What Is a Reverse Stock Split?
Definition of a Reverse Stock Split and Why Reverse Stock Splits Are Used
Common questions from new investors during both the aftermath of the dot-com bubble in 2001-2003 and the Great Recession of 2007-2009 often centered around a reverse stock split. Questions included:
- What is a reverse stock split?
- Why would a company choose to undergo a reverse stock split?
- Is there any benefit or drawbacks to this action?
To help understand reverse stock splits you must first understand the basics; the justification, mechanics, and potential benefits of a company restructuring its common stock through this particular move that only seems to get noticed when the economic skies are dark and the outlook terrifying.
Understanding Reverse Stock Splits
Many companies attempt to list their common stock and preferred stock on one of the major stock exchanges, such as the NYSE, so they can offer greater liquidity to shareholders. In order to earn and maintain exchange listing, the corporation must meet several criteria, including a minimum number of round lot holders (shareholders owning more than 100 shares), an absolute number of shareholders, a specific net income threshold, a total number of public shares outstanding, and a minimum stock price.
These requirements are designed to ensure that the common stocks classified as exchange-traded securities are only made up of reputable, respected, financially viable enterprises that represent a major engine of economic productivity in the United States. That doesn't mean they'll be good investments - historically, some have gone bankrupt, leaving their investors with painful losses - only that the business is large enough to meet the standard of the exchange.
In times of market or economic turmoil, including during a major recession, individual businesses or entire sectors may suffer a catastrophic decline in the per share stock price. As previously mentioned, the aftermath of the internet bubble is the perfect example because many stocks fell by 90 percent or more. More recently, the 2009 collapse saw some previously admired firms fall into total disrepute, the stock price a mere fraction of its former self. If the market price falls far enough, the company risks being delisted from the exchange; a severe hardship for existing stockholders.
At the New York Stock Exchange, this is triggered after a company's shares trade at below $1 per share for 30 consecutive days.
Reverse Stock Splits Can Help Investors Maintain Liquidity and the Company to Avoid the Embarrassment of Delistment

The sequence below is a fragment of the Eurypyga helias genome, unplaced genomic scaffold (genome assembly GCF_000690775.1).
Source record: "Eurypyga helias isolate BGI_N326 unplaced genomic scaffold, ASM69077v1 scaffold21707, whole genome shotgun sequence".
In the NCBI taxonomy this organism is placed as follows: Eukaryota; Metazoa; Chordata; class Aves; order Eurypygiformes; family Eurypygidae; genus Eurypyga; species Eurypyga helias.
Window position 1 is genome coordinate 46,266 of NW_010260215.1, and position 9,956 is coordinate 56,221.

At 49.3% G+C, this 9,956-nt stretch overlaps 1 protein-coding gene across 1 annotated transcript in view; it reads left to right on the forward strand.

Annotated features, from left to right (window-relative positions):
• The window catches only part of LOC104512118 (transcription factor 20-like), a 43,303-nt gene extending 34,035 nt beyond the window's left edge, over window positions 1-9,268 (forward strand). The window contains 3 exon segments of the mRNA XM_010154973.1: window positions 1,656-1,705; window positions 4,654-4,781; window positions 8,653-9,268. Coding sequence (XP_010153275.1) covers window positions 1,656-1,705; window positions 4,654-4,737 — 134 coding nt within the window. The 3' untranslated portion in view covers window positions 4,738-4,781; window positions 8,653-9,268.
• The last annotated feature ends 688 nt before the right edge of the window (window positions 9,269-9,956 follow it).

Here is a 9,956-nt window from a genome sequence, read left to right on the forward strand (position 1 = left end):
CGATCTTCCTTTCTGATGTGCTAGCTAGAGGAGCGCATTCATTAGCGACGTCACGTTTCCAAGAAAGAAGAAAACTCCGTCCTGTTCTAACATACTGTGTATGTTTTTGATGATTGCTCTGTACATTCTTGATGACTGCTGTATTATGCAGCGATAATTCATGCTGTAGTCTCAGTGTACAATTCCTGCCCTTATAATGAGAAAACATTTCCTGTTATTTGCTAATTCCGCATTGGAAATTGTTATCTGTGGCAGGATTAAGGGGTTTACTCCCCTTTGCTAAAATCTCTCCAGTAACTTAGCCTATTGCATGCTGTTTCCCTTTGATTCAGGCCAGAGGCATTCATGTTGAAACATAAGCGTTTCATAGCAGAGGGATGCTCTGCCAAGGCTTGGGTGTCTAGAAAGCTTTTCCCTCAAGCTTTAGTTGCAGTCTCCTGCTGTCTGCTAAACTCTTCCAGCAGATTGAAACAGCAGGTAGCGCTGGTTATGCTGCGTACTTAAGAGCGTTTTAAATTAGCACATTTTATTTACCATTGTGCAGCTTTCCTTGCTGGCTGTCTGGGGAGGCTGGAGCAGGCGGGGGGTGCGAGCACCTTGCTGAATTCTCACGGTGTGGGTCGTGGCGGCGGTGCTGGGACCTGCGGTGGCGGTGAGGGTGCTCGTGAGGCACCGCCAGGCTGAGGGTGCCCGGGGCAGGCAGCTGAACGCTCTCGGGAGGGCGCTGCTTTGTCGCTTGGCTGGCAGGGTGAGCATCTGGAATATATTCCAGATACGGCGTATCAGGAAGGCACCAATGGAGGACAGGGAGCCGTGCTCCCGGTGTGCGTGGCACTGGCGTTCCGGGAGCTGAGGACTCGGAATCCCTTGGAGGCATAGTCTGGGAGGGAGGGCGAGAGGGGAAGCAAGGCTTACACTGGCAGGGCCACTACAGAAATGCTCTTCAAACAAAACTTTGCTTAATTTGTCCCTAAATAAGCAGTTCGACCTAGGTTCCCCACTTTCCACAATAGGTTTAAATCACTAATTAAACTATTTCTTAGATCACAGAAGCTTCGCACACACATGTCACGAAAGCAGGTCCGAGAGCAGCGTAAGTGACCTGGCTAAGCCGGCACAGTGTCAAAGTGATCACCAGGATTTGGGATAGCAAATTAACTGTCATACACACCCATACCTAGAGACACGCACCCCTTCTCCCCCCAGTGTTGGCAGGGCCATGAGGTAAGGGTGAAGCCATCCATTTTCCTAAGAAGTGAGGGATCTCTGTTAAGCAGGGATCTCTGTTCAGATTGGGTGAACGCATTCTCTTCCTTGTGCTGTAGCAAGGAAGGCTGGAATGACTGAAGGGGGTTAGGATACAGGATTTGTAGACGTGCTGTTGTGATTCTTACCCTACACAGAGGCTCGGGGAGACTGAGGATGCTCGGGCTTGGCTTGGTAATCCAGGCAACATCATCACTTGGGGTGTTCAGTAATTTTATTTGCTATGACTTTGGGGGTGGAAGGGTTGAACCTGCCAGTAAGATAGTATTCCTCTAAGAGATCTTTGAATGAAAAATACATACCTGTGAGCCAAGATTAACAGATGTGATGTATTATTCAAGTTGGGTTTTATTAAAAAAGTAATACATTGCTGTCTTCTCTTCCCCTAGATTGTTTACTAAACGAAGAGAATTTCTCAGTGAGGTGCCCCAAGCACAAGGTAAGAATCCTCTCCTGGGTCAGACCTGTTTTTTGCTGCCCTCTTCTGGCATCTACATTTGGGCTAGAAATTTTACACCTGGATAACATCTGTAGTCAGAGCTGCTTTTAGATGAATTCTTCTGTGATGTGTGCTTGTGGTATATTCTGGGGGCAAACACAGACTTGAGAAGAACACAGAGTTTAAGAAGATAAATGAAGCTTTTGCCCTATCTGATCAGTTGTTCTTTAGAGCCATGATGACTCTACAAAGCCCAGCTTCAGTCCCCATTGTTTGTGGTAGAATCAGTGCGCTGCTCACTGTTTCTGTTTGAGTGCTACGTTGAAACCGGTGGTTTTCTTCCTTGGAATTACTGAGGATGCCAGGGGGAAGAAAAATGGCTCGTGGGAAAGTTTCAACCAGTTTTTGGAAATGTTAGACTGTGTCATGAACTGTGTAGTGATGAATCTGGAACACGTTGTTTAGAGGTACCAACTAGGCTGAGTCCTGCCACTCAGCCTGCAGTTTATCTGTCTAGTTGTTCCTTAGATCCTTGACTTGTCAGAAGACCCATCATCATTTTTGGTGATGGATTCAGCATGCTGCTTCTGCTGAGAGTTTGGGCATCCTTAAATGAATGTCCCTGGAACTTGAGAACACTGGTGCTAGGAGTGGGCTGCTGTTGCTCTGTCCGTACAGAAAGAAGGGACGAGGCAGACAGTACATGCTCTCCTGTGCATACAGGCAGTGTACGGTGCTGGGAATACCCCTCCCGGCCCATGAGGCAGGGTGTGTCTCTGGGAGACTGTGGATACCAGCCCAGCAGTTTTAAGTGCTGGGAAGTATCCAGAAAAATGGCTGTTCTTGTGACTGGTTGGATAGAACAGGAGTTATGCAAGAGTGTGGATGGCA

In order to avoid the embarrassment and practical disadvantages of being delisted, the Board of Directors of a corporation may declare a reverse stock split for the sole purpose of increasing the nominally quoted market value of its shares. The move has no real economic consequences and, in theory, is neither good nor bad for stockholders in and of itself.
Here’s an illustration to demonstrate the logic. Assume you own 1,000 shares of Bubble Gum Industries, Inc., each trading at $15 per share. The business hits an unprecedented rough patch. The firm loses key customers, suffers a labor dispute with workers, and experiences an increase in raw commodity costs, eroding profits. The result is a dramatic shrinkage in the stock price, falling like a stone all the way down to $0.80 per share. This is bad. Long-term, you believe the business will still be fine but it's hard to remain an optimist, especially when your shares are quoted in terms of pocket change.
Short-term prospects don’t look good. Management knows it has to do something to avoid delisting, so it asks the aforementioned directors to declare a 10-for-1 reverse stock split. The Board agrees and the total number of shares outstanding is reduced by 90 percent. You wake up one day, log into your brokerage account, and now see that instead of owning 1,000 shares at $0.80 each, you own 100 shares at $8.00 each. Economically, you are in the exact same position as you were prior to the reverse stock split, but the company has now bought itself time.
One of the most famous illustrations of a reverse stock split in recent years is AIG, the former blue-chip insurance conglomerate that was so mismanaged, it obliterated the wealth of the equity owners. In September of 2007, the stock was trading at $67.65 per share. As of August 2016, the stock closed at $58.94 per share. Those two numbers don't sound far off, do they? Reality is far more devastating. In July of 2009, AIG shares underwent a 20-for-1 reverse stock split. Adjusting for that stock split, the $67.65 stock bought in September of 2007 is now worth $2.95 per share.
Before dividends, you've lost more than 95.6% of your investment after almost nine years of patiently following a buy and hold strategy.